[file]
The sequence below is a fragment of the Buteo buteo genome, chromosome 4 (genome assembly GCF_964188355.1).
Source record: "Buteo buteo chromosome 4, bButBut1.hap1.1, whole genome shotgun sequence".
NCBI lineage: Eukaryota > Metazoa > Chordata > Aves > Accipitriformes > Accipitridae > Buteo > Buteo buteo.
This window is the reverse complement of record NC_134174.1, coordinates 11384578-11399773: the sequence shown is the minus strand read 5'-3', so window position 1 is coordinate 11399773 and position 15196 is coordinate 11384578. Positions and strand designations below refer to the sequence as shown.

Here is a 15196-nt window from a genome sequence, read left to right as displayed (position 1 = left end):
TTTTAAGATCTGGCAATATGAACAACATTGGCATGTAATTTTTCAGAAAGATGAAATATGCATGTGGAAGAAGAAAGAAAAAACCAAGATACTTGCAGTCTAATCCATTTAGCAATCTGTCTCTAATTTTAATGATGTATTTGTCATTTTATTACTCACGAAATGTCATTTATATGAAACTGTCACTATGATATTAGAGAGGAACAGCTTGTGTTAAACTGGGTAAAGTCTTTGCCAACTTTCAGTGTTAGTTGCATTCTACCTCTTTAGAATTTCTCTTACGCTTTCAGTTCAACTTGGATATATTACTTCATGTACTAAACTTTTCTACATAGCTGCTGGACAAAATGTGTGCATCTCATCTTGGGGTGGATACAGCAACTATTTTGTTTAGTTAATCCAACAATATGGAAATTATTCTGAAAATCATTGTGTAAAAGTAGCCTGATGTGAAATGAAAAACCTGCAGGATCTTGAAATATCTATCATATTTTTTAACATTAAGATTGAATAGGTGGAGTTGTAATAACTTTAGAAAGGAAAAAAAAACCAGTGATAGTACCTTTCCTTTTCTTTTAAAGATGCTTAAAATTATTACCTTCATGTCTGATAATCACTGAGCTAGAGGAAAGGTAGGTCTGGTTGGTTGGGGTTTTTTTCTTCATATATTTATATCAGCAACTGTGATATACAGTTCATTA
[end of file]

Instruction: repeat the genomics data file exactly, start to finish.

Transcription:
The sequence below is a fragment of the Buteo buteo genome, chromosome 4 (genome assembly GCF_964188355.1).
Source record: "Buteo buteo chromosome 4, bButBut1.hap1.1, whole genome shotgun sequence".
NCBI lineage: Eukaryota > Metazoa > Chordata > Aves > Accipitriformes > Accipitridae > Buteo > Buteo buteo.
This window is the reverse complement of record NC_134174.1, coordinates 11384578-11399773: the sequence shown is the minus strand read 5'-3', so window position 1 is coordinate 11399773 and position 15196 is coordinate 11384578. Positions and strand designations below refer to the sequence as shown.

Here is a 15196-nt window from a genome sequence, read left to right as displayed (position 1 = left end):
TTTTAAGATCTGGCAATATGAACAACATTGGCATGTAATTTTTCAGAAAGATGAAATATGCATGTGGAAGAAGAAAGAAAAAACCAAGATACTTGCAGTCTAATCCATTTAGCAATCTGTCTCTAATTTTAATGATGTATTTGTCATTTTATTACTCACGAAATGTCATTTATATGAAACTGTCACTATGATATTAGAGAGGAACAGCTTGTGTTAAACTGGGTAAAGTCTTTGCCAACTTTCAGTGTTAGTTGCATTCTACCTCTTTAGAATTTCTCTTACGCTTTCAGTTCAACTTGGATATATTACTTCATGTACTAAACTTTTCTACATAGCTGCTGGACAAAATGTGTGCATCTCATCTTGGGGTGGATACAGCAACTATTTTGTTTAGTTAATCCAACAATATGGAAATTATTCTGAAAATCATTGTGTAAAAGTAGCCTGATGTGAAATGAAAAACCTGCAGGATCTTGAAATATCTATCATATTTTTTAACATTAAGATTGAATAGGTGGAGTTGTAATAACTTTAGAAAGGAAAAAAAAACCAGTGATAGTACCTTTCCTTTTCTTTTAAAGATGCTTAAAATTATTACCTTCATGTCTGATAATCACTGAGCTAGAGGAAAGGTAGGTCTGGTTGGTTGGGGTTTTTTTCTTCATATATTTATATCAGCAACTGTGATATACAGTTCATTA